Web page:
People in Taipei are among the sweetest bunch you’ll find on the planet, and I, for one, couldn’t find a single outlier to that sweetness during my stay in Taipei. Every place, street and system in Taipei has a set of convenient rules and courtesies associated, and everyone follows them rigorously – not out of fear, but simply, from what I gathered, out of discipline and respect. Everyone is kind to you, especially if they sense you’re in the dark about something or are in the need of help. I used Google maps to commute to wherever I wanted, but if I ever did sense I was lost or in dilemma, I only had to ask the stranger near me. Everyone answered with warmth and ventured to offer more than what had been asked for. This brings me to one of the only central problems I faced in Taipei – communication owing to the language barrier, since Taipei had a high percentage of locals who spoke only Chinese. However, the kindness of the Taiwanese and their genuine willingness to help came in as a rescuer. There was this one time when I was speaking to a middle aged local woman, asking for directions by gestures and pointing out places in Maps. When some passersby sensed that the woman wasn’t able to explain herself to a foreigner, they stopped by to help. Here’s the deal: none of them spoke English. Soon, it was quite a scene. Quite a crowd had gathered, all peering into my phone and discussing directions among themselves in Chinese. After they had all decided, they pointed out the way to me in broken English words and expressive gestures. One of them even offered to walk me there even though she was headed the other way. I was in love with the Taiwanese warmth.
Just as I was in love with the suave streets of Taipei.
The only actual problem, if I had to pinpoint to one thing, (and it pains my heart to say this) was the food in Taipei. It is a rule of the most rigid kind that local cuisines and must recommended eateries of every new place I go to must be tried.
Now don’t get me wrong. I don’t think everyone will have a problem with the food but Indians most certainly will – vegetarians and non vegetarians alike. Chicken used in their dishes is their local chicken possessing a peculiar, raw-ish taste, just like the fish. And almost everything you try to eat in Taipei will taste the same raw-ish, smothered in meat stock or fish oil. When I finally found a McDonald’s in Taipei, I ordered a meal expecting it to finally be the carbs my stomach was craving for but even the chicken burger there tasted like raw chicken skin and french fries were fried in fish oil. At least Coca Cola tasted like home, thank god.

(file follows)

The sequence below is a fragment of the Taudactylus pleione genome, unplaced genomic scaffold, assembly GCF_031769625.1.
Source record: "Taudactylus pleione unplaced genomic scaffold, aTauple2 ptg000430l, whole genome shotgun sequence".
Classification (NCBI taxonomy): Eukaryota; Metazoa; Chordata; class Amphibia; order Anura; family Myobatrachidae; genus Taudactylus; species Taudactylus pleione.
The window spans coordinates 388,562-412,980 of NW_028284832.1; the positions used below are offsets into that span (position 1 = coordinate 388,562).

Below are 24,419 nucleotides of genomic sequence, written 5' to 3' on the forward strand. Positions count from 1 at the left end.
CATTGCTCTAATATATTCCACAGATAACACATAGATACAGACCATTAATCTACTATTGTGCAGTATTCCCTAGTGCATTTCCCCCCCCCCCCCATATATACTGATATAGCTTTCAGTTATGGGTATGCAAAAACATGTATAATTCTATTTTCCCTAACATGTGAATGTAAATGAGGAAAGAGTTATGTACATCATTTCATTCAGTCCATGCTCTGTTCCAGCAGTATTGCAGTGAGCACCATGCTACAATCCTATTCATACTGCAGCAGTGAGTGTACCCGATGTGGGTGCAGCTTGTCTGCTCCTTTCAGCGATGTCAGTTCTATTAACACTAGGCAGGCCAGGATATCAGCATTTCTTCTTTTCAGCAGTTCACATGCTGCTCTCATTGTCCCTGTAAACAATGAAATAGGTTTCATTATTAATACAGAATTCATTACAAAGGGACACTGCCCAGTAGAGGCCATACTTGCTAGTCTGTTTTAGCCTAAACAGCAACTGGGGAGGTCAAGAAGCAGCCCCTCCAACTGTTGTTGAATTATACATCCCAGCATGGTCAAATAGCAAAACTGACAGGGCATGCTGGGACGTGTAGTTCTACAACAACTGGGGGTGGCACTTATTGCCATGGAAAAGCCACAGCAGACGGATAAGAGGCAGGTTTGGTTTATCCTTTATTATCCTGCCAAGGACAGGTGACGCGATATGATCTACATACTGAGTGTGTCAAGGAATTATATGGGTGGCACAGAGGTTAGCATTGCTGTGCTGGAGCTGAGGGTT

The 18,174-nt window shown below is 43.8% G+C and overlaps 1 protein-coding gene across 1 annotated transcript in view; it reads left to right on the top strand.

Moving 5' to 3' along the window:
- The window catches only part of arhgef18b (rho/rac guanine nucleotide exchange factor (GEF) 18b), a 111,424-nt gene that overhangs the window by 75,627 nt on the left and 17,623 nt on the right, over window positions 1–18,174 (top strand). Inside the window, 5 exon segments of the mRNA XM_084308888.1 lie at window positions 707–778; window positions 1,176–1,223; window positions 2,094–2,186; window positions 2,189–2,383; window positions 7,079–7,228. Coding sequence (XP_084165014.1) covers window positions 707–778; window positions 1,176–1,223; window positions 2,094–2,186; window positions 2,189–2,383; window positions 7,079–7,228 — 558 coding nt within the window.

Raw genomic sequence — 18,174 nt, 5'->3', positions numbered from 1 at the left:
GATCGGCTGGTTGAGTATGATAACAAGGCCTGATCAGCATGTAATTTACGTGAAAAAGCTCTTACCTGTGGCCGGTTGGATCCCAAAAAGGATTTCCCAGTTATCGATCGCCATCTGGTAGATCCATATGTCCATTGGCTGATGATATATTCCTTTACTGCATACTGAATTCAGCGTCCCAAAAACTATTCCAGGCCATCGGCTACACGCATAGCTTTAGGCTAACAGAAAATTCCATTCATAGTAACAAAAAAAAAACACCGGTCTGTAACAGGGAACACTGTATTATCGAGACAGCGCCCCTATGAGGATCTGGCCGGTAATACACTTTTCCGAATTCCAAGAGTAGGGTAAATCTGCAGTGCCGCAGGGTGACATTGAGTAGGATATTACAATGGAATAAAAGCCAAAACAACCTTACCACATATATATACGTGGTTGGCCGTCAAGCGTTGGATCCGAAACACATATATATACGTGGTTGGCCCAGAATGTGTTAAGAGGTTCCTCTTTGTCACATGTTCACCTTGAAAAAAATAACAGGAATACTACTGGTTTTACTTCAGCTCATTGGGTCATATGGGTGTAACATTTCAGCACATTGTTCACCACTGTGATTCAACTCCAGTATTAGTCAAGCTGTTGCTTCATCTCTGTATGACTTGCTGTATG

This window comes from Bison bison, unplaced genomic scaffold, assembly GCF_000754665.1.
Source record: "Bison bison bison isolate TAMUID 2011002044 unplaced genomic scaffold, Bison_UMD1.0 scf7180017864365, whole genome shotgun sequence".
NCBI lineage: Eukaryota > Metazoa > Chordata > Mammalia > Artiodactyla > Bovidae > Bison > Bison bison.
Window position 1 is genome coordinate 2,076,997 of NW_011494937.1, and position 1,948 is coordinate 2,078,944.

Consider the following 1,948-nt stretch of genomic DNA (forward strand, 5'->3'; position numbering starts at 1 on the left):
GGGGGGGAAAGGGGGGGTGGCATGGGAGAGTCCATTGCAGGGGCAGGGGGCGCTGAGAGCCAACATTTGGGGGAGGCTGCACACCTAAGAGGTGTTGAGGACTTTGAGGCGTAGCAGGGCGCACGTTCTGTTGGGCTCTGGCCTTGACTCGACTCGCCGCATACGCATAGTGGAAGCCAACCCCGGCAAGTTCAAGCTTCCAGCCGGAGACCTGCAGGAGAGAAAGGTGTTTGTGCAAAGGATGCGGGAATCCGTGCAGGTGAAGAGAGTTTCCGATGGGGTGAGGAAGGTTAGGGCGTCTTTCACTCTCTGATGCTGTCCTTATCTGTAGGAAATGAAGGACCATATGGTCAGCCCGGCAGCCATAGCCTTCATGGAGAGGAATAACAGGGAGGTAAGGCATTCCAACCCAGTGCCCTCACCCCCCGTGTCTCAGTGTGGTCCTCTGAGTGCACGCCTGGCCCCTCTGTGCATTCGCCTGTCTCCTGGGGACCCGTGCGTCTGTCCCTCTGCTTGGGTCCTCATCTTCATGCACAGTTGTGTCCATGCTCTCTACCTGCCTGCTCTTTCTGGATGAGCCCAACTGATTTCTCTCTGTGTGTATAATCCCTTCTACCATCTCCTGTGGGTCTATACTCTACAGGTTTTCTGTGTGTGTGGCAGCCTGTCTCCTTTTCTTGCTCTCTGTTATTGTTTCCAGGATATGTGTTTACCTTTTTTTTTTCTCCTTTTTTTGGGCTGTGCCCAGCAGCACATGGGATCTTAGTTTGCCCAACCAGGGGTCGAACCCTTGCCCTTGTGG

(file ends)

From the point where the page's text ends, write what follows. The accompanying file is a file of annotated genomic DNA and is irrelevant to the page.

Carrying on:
I finally did manage to find an authentic Italian joint and ordered the things that couldn’t go wrong: bread, cheese, marinara – a margarita pizza. And it turned out to be one of the most delicious ones I have ever had.
After the food lessons learnt and a lot of epic fails later, I finally learnt the art of finding the right food in Taipei. Look for cheese, bread, desserts – basically dishes and ingredients that cannot be altered across the universal. Do not rely on fried items as local fish oil is used in almost all dishes. I survived on desserts a lot – and I was happy to, for they were delicious. I once tried a chocolate ‘snow dish’, which was basically chocolate flavored ice shredded to a smooth texture. I tried a Chinese moon-cake at a local dessert bar, mascarpone macaroons in a food expo I attended, and the classic truffle cake and loaded red velvet shake in the campus café of National Taipei University of Technology.
Traveling alone to Taipei was one of the best decisions I made this summer, apart from learning to bake killer chocolate chip cookies. I am a frequent traveler but the experience of being an independent traveler was something I couldn’t have ever written about had I not done this alone. Like I said, your life won’t be transformed into a magical Woody Allen movie and you won’t be showered with epiphanies by just a visit to a different place all by yourself but I can assure you this – when you travel solo, you earn yourself the liberty to listen to nothing but your own thoughts; you construct yourself as a badass hero in your eyes when you tackle the littlest obstacle; you laugh at your failings along the way and revel in the comfort that no one will ever know; besides, your successful solo expedition shall give you that booster-dose of courage to help you feel that you can survive in the indefinite world out there, especially with a little help from Google every now and then. (Come on, they owe you the help. They’ve destroyed your privacy.) We’d all be hypocrites if we condemn the internet. Internet FTW.
P.S. How was your experience traveling alone for the first time? Would be very interested to know.
P.P.S. Have a great monsoon. Must-shareable page has been updated. I’m working on cataloging all my previous posts of the Must-Shareable page. Expect that soon. Thanks!